Victory in case to protect your right of initiative

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106 Newhouse Building ● P.O. Box 40404 ● Olympia WA 98504-0404

Report from Olympia |  May 9, 2018

Dear Friends and Neighbors,

Our legislative session is over, but we are still dealing with its aftermath. One of the most troubling things we saw this year was the new majority’s disregard for the rules and procedures laid out by the state constitution. I was among the parties to a lawsuit challenging the Legislature’s mishandling of an initiative submitted by the people this year. Voters were given no say in the matter, contrary to what the constitution requires. I am pleased to report that a judge in Thurston County has agreed with our position, making it very likely that voters will have an opportunity to pass judgment.

You can read more about that and other issues below.

If there is anything I can do for you, or if you have questions about anything in this e-newsletter, please give me a call or send me an e-mail. We are here to serve!


Senator Mike Padden

Community coffees stir discussion

eagle scout
Eagle Scout Gavin McAllister and his Mom, Dorianne, were among the 4th district residents who attended a community coffee meeting at Cozy Coffee.

Thanks to everyone who attended our recent community coffee meeting at Cozy Coffee on Barker Road! From time to time we arrange one-on-one meetings with constituents to talk about issues of concern to the 4th Legislative District. We had quite a number of enjoyable discussions, and it is always a pleasure to meet with the people we serve. We plan to hold at least one more community coffee meeting this year.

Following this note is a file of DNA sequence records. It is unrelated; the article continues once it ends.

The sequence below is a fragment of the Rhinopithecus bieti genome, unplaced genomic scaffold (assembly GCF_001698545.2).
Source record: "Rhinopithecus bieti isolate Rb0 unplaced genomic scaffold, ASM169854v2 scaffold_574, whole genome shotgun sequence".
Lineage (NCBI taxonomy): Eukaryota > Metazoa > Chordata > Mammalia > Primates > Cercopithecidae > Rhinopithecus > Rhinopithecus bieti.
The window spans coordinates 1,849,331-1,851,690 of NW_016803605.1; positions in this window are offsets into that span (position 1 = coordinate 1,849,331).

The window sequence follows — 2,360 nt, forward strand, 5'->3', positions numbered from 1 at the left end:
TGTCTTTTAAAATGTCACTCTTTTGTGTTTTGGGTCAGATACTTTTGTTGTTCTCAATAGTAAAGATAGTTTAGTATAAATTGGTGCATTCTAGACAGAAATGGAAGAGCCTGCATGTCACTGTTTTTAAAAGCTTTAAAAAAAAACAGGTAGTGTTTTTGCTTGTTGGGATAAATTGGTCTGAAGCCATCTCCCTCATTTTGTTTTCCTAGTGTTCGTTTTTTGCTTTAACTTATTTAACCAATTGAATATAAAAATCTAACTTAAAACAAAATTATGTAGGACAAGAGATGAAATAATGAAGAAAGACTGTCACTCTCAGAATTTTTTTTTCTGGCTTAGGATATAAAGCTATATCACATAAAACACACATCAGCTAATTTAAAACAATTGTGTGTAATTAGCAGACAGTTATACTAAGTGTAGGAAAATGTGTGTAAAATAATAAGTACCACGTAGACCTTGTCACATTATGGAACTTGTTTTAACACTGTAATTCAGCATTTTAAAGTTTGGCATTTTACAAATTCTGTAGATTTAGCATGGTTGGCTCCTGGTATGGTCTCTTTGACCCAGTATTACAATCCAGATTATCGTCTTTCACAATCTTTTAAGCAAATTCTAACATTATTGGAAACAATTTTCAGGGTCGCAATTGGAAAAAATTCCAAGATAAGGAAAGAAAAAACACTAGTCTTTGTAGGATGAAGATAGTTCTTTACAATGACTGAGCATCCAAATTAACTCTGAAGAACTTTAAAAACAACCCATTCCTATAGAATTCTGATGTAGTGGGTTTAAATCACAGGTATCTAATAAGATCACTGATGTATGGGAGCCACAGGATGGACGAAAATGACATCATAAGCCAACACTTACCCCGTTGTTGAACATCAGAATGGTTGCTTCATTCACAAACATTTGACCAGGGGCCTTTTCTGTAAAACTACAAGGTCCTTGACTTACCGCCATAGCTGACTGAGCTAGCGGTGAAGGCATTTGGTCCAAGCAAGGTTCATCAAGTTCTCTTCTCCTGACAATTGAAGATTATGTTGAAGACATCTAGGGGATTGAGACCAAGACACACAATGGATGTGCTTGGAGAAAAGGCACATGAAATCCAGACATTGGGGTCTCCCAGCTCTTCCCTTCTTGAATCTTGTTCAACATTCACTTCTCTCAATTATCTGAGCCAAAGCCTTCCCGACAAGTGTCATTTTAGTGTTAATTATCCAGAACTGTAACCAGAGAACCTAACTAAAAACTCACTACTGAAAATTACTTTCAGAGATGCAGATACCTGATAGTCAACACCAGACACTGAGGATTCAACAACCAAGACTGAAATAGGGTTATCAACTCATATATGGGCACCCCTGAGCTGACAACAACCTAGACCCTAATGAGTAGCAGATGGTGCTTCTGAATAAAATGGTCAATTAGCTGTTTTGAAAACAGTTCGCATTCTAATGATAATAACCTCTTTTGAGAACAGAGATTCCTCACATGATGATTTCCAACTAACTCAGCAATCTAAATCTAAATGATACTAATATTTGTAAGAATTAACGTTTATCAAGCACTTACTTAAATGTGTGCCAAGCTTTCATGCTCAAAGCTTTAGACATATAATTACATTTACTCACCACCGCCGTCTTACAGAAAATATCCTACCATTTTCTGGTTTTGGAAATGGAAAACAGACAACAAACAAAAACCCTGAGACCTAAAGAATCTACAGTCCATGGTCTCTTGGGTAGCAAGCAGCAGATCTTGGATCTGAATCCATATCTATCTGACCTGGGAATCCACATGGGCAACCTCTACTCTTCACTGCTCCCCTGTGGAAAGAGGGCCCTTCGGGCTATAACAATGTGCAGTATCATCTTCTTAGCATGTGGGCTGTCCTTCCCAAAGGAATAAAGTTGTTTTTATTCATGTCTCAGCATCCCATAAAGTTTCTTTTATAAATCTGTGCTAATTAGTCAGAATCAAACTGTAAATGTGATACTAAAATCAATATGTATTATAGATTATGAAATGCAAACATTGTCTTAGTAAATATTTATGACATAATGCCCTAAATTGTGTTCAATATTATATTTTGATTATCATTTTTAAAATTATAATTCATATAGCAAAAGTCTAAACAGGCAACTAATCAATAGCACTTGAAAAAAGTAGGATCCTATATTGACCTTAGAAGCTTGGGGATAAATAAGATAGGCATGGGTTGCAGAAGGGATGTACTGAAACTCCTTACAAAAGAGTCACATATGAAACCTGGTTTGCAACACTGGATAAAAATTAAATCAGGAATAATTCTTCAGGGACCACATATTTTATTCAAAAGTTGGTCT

Inslee and Ferguson sacrificing public safety to score points against Trump

by Sen. Mike Padden,
Published in the Washington State Wire

Many people were surprised by a recent disclosure that the state Department of Licensing would no longer provide Social Security numbers for the database that law enforcement uses to conduct background checks for gun purchases.

They shouldn’t have been.

For anyone watching closely enough, it has been clear for some time that Governor Jay Inslee and Attorney General Bob Ferguson have made their political opposition to the federal government a higher priority than the safety of Washingtonians and our law-enforcement community.

…Since the election of President Donald Trump, Inslee and Ferguson have been using every means at their disposal to oppose the president’s immigration agenda.

Serving as the loyal opposition is fair game, and state officials have every right to oppose a president with whom they fundamentally disagree. In their zealousness to do so, however, Inslee and Ferguson appear to have put their ideology ahead of public safety.

Click here to read my full editorial.

Ruling sends I-940 to fall ballot – a victory for constitutional rights

Thurston Superior Court Judge Christine Schaller listening to an attorney representing I-940 sponsors. Photo courtesy of Glen Morgan.